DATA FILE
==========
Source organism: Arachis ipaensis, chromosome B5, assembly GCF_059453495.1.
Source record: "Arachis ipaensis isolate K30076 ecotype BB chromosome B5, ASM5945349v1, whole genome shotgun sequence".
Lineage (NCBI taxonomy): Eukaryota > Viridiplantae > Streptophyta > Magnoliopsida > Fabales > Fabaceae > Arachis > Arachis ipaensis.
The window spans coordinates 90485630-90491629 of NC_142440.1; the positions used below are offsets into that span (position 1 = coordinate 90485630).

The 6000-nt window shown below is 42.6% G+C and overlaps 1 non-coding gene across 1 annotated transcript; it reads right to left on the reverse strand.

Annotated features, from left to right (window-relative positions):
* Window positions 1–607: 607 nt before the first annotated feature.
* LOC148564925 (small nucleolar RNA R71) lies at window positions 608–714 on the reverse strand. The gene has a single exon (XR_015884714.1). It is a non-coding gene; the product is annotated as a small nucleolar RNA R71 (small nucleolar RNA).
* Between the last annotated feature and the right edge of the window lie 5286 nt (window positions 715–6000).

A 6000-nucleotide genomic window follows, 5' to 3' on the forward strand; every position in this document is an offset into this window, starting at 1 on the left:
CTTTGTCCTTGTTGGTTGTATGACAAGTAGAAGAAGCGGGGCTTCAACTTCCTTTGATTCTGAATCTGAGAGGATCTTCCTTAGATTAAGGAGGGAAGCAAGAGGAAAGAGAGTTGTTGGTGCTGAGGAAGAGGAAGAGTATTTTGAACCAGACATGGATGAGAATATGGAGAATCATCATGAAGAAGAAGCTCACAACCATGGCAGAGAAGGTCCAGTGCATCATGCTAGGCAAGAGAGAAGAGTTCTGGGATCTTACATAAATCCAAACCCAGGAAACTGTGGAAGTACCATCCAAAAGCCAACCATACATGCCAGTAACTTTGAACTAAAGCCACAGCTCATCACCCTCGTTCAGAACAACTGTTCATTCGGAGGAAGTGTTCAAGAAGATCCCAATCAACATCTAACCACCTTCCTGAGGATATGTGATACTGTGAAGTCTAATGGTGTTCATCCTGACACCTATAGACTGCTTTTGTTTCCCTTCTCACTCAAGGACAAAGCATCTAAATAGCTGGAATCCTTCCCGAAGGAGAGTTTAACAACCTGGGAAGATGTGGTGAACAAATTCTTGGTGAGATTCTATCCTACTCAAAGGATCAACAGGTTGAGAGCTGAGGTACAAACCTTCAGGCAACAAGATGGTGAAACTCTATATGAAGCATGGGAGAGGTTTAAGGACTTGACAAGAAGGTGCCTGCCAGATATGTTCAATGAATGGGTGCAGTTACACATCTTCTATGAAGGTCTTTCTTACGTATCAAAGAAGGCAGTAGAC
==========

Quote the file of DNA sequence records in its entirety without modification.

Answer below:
Source organism: Arachis ipaensis, chromosome B5, assembly GCF_059453495.1.
Source record: "Arachis ipaensis isolate K30076 ecotype BB chromosome B5, ASM5945349v1, whole genome shotgun sequence".
Lineage (NCBI taxonomy): Eukaryota > Viridiplantae > Streptophyta > Magnoliopsida > Fabales > Fabaceae > Arachis > Arachis ipaensis.
The window spans coordinates 90485630-90491629 of NC_142440.1; the positions used below are offsets into that span (position 1 = coordinate 90485630).

The 6000-nt window shown below is 42.6% G+C and overlaps 1 non-coding gene across 1 annotated transcript; it reads right to left on the reverse strand.

Annotated features, from left to right (window-relative positions):
* Window positions 1–607: 607 nt before the first annotated feature.
* LOC148564925 (small nucleolar RNA R71) lies at window positions 608–714 on the reverse strand. The gene has a single exon (XR_015884714.1). It is a non-coding gene; the product is annotated as a small nucleolar RNA R71 (small nucleolar RNA).
* Between the last annotated feature and the right edge of the window lie 5286 nt (window positions 715–6000).

A 6000-nucleotide genomic window follows, 5' to 3' on the forward strand; every position in this document is an offset into this window, starting at 1 on the left:
CTTTGTCCTTGTTGGTTGTATGACAAGTAGAAGAAGCGGGGCTTCAACTTCCTTTGATTCTGAATCTGAGAGGATCTTCCTTAGATTAAGGAGGGAAGCAAGAGGAAAGAGAGTTGTTGGTGCTGAGGAAGAGGAAGAGTATTTTGAACCAGACATGGATGAGAATATGGAGAATCATCATGAAGAAGAAGCTCACAACCATGGCAGAGAAGGTCCAGTGCATCATGCTAGGCAAGAGAGAAGAGTTCTGGGATCTTACATAAATCCAAACCCAGGAAACTGTGGAAGTACCATCCAAAAGCCAACCATACATGCCAGTAACTTTGAACTAAAGCCACAGCTCATCACCCTCGTTCAGAACAACTGTTCATTCGGAGGAAGTGTTCAAGAAGATCCCAATCAACATCTAACCACCTTCCTGAGGATATGTGATACTGTGAAGTCTAATGGTGTTCATCCTGACACCTATAGACTGCTTTTGTTTCCCTTCTCACTCAAGGACAAAGCATCTAAATAGCTGGAATCCTTCCCGAAGGAGAGTTTAACAACCTGGGAAGATGTGGTGAACAAATTCTTGGTGAGATTCTATCCTACTCAAAGGATCAACAGGTTGAGAGCTGAGGTACAAACCTTCAGGCAACAAGATGGTGAAACTCTATATGAAGCATGGGAGAGGTTTAAGGACTTGACAAGAAGGTGCCTGCCAGATATGTTCAATGAATGGGTGCAGTTACACATCTTCTATGAAGGTCTTTCTTACGTATCAAAGAAGGCAGTAGAC